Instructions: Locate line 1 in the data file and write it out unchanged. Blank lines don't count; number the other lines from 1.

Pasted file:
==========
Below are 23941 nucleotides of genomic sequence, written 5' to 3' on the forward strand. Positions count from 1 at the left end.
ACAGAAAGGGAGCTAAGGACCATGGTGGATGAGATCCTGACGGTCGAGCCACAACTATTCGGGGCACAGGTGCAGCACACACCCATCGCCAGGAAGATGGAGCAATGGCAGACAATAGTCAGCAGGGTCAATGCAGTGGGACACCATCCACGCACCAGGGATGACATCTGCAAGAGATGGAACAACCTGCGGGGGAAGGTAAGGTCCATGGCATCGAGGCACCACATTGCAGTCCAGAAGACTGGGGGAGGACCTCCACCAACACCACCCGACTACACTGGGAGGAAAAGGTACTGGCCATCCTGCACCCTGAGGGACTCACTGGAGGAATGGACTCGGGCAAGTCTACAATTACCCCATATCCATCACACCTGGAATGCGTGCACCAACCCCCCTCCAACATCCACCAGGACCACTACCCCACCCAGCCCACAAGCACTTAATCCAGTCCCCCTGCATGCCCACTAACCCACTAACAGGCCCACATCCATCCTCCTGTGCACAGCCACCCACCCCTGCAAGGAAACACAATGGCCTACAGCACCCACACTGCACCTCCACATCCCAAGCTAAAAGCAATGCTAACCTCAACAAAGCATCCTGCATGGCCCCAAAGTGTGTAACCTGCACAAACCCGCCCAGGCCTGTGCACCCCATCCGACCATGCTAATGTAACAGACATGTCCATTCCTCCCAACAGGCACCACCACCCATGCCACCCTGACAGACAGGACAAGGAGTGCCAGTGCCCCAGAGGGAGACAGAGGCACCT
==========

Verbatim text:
Below are 23941 nucleotides of genomic sequence, written 5' to 3' on the forward strand. Positions count from 1 at the left end.